Pro-Choice = Pro-Rights

Seeing the Forest’s Dave Johnson (who you really should be reading if you’re not already) posts today about the “conventional wisdom” that Democrats ban pro-life convention speakers, which has become a hot topic again with the whole Bob Casey issue (which anyone with the basic ability to Google knows is hogwash; he was barred from speaking because he refused to support the Clinton-Gore ticket), raising its head again as the possible choices for unseating Santorum are reviewed.

I know this may be an unpopular opinion, but I have a real problem with anti-choice Dem candidates, and here’s why: abortion rights is an issue for which one must distinguish between one’s personal belief from one’s political belief. One of John Kerry’s most eloquently stated positions was on this very topic, when, during one of the debates, he alluded to the fact that he is personally pro-life, but separates that from his position of being politically pro-choice.

Pro-life is one of those squirrelly Righty terms that doesn’t say what it really means. Most conservative pro-lifers are, in fact, anti-abortion, both personally and politically. Yet being personally anti-abortion and politically pro-choice are not mutually exclusive positions. It’s that whole “my rights end where yours begin” thing again. There are many people with unwanted pregnancies who do not opt for abortions, even though it is a legal option. Disagreeing with the concept of abortion is different from disagreeing with whether it should be legal, and that’s an important distinction, which we are somehow reluctant to make in the Democratic Party.

There are, of course, those who would argue that their pro-life position is rooted in a belief that abortion is murder, which is what makes this a difficult conundrum…until you look at what being anti-abortion really means. It means that you are telling women they are not autonomous beings, but instead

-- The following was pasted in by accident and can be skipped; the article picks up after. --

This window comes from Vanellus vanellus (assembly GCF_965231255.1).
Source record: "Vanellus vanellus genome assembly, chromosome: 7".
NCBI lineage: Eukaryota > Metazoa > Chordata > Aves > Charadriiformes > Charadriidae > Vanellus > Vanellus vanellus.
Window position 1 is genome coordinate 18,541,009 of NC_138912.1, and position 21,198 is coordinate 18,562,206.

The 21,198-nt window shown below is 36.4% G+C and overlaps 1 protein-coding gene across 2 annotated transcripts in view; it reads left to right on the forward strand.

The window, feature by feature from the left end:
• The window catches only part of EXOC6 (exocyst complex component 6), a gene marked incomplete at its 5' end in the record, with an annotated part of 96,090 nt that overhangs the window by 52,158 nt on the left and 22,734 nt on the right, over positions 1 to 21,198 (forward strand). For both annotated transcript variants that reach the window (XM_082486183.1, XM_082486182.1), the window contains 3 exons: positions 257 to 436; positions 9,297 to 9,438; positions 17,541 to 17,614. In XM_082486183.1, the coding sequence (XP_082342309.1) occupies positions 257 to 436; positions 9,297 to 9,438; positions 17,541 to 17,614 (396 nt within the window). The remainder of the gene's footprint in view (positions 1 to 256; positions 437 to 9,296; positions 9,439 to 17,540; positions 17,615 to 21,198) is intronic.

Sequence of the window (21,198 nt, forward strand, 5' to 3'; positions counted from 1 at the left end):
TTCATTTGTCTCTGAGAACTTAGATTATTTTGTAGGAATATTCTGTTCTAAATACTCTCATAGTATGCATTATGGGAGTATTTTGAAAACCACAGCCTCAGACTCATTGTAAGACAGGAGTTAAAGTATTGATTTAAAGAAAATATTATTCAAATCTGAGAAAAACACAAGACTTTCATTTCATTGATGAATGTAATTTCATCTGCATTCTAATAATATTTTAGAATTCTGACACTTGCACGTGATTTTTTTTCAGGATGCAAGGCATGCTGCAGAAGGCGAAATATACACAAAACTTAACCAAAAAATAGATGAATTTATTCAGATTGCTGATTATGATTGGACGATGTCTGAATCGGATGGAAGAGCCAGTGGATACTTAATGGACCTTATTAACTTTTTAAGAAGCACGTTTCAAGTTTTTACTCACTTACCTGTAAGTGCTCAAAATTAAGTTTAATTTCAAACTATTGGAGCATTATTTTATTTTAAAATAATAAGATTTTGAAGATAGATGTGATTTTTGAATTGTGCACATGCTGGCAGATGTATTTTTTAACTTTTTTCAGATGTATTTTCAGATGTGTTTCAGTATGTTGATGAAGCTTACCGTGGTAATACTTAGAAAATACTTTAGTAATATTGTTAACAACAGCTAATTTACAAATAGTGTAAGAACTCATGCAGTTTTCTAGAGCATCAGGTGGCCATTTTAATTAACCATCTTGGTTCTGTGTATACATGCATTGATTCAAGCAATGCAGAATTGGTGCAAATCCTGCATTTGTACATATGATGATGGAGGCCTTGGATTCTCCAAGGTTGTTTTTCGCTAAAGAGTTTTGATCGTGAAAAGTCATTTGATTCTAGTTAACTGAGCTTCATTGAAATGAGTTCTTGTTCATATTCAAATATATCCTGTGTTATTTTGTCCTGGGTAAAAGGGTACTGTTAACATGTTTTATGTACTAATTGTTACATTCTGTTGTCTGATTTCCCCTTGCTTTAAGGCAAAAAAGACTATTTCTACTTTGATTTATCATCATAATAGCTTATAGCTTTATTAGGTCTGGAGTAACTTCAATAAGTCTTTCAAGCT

vessel(s) for whom no plan or hope or possibility or circumstance, however desperate, matters more than being a nest for that "itty bitty zygote."
It means telling women that you should have more control over their bodies than they do.

In what other circumstance would we tell women that they are required to submit their bodies to the whims of others? Why, if a woman’s body is not her own, is rape illegal? Despite the apocryphal stories of legions of women who use repeated abortions as a method of birth control, many of the women who seek abortions do so after taking all the necessary precautions, and if, after doing so, they find themselves with an unwanted pregnancy as a result of failed birth control, why is their right to make decisions about whether their bodies will effectively serve as incubators for the next nine months any different than their right to make a decision about whether they willingly have sex?

The argument that abortion is different because abortion prevents life is simply not tenable; you cannot extricate the (arguably) laudable goal of protecting all potential life from the oppressive nature of denying women an opportunity to control their own bodies and their own destinies.

Conservatives love going on about the “special rights” that groups like the LGBT community are “always asking for,” but it seems to me that demanding the right to have control over another human being’s body is exactly the definition of a “special” right indeed—so “special,” in fact, that it’s not to be found anywhere else among our many laws (excepting, perhaps, punitive law, such as capital punishment).

There is room in our tent for pro-life Dem candidates, but only those who are resolutely pro-choice in their voting. And as for the centrist bloggers who assert that abortion is an issue on which we should be willing to compromise, it’s very generous of you to be willing to sell my body to the GOP, but my womb—or any other part of me—isn’t for sale.

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